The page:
Wittenberg Professor Emeritus Of Music To Perform Organ and Harpsichord Recital
Published Jan. 16, 2011
Springfield, Ohio– Wittenberg University Professor Emeritus of Music Trudy Faber presents an organ and harpsichord recital at 4 p.m. Sunday, Jan. 23, in historic Weaver Chapel. The recital, the first in a series honoring the Early Music America’s 25th anniversary, will last about an hour and is free and open to the public.
The opening piece, described as a flamboyant “Toccata” by Buxtehude, who was an important influence on Johann Sebastian Bach. In addition, Faber will play an intricate chorale prelude by Franz Tunder, Buxtehude’s predecessor in Lubeck. (Faber notes that Buxtehude had to marry Tunder’s daughter to get the job.)
Faber performs Renaissance and Baroque pieces and music by Spanish Renaissance composer Cabezon and Dutch Renaissance/Early Baroque, including “Variations on Psalm 116” (“Love the Lord, for He has heard my Cry”) by composer Jan Pieterszoon Sweelinck.
In celebration of Early Music America, Faber will play a trio of pieces by early American organ composers, including “Trumpet Voluntary” by Fancis Linley, “Voluntary” by Thomas Loud and “Voluntary in A Major” by William Selby (Prelude and Fugue).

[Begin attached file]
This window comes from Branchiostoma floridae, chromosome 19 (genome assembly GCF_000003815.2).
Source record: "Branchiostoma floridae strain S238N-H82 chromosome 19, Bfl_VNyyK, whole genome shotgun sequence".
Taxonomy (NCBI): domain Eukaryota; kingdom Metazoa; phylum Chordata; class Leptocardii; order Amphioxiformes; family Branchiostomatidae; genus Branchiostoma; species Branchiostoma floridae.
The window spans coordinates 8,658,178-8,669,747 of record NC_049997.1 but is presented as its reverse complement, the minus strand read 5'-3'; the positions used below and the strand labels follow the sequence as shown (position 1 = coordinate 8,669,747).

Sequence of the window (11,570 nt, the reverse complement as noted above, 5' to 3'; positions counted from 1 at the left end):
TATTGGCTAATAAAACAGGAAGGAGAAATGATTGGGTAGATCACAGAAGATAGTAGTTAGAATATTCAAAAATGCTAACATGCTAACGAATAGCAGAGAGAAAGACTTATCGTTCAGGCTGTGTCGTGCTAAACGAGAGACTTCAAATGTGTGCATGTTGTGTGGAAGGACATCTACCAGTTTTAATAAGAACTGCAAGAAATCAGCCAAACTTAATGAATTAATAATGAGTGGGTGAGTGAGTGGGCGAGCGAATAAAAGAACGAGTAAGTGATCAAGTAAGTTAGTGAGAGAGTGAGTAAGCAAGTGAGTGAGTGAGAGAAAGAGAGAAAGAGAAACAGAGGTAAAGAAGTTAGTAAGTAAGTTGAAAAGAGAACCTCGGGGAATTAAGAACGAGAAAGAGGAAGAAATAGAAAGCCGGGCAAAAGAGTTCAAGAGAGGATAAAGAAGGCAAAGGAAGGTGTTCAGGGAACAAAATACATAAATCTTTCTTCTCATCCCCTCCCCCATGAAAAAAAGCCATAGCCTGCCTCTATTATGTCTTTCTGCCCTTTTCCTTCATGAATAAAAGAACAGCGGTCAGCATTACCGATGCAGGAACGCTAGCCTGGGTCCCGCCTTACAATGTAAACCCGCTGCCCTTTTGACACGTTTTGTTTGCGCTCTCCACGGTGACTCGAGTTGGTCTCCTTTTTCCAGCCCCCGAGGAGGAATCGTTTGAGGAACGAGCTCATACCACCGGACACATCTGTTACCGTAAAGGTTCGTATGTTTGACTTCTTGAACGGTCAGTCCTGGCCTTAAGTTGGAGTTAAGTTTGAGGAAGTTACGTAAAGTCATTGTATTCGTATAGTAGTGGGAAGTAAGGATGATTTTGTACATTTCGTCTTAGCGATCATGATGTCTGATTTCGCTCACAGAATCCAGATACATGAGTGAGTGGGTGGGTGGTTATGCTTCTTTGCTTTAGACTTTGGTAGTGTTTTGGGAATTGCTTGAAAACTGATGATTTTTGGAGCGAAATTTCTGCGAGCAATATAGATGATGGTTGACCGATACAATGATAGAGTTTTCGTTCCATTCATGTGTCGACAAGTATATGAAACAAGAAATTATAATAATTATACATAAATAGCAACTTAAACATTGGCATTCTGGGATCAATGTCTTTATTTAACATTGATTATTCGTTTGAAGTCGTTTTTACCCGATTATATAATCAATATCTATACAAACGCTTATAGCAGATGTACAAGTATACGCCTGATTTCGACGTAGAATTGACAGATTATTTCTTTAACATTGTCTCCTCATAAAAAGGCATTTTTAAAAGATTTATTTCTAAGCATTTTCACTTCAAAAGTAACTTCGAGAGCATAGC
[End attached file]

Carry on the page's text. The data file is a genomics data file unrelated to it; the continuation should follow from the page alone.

Harpsichord selections will include variations on “Lover, Go and Calm Thy Sighs” by Elisabetta de Gambarini, John Bull’s “A Gigge: Doctor Bulls My Selfe” and “Chaconne” from a Suite by Elisabeth Jacquet de la Guerre.
Selections by Bach include the Chorale Prelude to “Nun Freut euch lieben Christen G’mein” (“Rejoice, Beloved Christians“) and “Adagio” from Toccato, Adagio, and Fugue.
The recital will conclude with “Passacaglia and Fugue in C Minor” by Bach, whose death in 1750 marked the end of the Baroque era.
Additional performances celebrating Early Music America will appear on the Spring 2011 Department of Music calendar. All are free and open to the public.
Written By: Phyllis Eberts
Photo By: Robert Gantt